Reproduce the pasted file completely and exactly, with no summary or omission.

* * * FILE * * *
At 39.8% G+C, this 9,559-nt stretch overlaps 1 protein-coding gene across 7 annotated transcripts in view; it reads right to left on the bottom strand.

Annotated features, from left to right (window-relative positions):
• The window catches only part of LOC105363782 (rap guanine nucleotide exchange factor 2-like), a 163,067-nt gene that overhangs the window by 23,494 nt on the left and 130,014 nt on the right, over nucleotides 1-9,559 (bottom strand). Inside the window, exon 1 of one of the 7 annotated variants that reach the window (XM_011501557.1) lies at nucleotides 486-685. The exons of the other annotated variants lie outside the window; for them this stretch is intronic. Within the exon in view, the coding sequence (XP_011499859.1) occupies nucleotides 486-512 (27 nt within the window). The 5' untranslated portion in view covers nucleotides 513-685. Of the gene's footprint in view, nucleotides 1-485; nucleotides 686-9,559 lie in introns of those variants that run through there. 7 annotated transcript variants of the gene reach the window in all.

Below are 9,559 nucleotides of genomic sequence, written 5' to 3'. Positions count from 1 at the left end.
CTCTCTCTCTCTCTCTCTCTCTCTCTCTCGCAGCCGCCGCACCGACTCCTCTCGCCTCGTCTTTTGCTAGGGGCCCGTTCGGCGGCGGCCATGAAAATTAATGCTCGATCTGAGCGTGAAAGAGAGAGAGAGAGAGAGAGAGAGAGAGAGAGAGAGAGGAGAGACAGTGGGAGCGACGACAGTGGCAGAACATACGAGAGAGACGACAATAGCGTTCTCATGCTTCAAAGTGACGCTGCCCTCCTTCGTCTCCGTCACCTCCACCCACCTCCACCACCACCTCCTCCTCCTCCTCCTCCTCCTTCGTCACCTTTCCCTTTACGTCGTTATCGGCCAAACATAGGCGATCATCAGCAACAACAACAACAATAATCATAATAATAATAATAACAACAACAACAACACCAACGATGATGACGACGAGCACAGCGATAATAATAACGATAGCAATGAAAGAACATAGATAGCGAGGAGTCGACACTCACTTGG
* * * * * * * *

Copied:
At 39.8% G+C, this 9,559-nt stretch overlaps 1 protein-coding gene across 7 annotated transcripts in view; it reads right to left on the bottom strand.

Annotated features, from left to right (window-relative positions):
• The window catches only part of LOC105363782 (rap guanine nucleotide exchange factor 2-like), a 163,067-nt gene that overhangs the window by 23,494 nt on the left and 130,014 nt on the right, over nucleotides 1-9,559 (bottom strand). Inside the window, exon 1 of one of the 7 annotated variants that reach the window (XM_011501557.1) lies at nucleotides 486-685. The exons of the other annotated variants lie outside the window; for them this stretch is intronic. Within the exon in view, the coding sequence (XP_011499859.1) occupies nucleotides 486-512 (27 nt within the window). The 5' untranslated portion in view covers nucleotides 513-685. Of the gene's footprint in view, nucleotides 1-485; nucleotides 686-9,559 lie in introns of those variants that run through there. 7 annotated transcript variants of the gene reach the window in all.

Below are 9,559 nucleotides of genomic sequence, written 5' to 3'. Positions count from 1 at the left end.
CTCTCTCTCTCTCTCTCTCTCTCTCTCTCGCAGCCGCCGCACCGACTCCTCTCGCCTCGTCTTTTGCTAGGGGCCCGTTCGGCGGCGGCCATGAAAATTAATGCTCGATCTGAGCGTGAAAGAGAGAGAGAGAGAGAGAGAGAGAGAGAGAGAGAGAGGAGAGACAGTGGGAGCGACGACAGTGGCAGAACATACGAGAGAGACGACAATAGCGTTCTCATGCTTCAAAGTGACGCTGCCCTCCTTCGTCTCCGTCACCTCCACCCACCTCCACCACCACCTCCTCCTCCTCCTCCTCCTCCTTCGTCACCTTTCCCTTTACGTCGTTATCGGCCAAACATAGGCGATCATCAGCAACAACAACAACAATAATCATAATAATAATAATAACAACAACAACAACACCAACGATGATGACGACGAGCACAGCGATAATAATAACGATAGCAATGAAAGAACATAGATAGCGAGGAGTCGACACTCACTTGG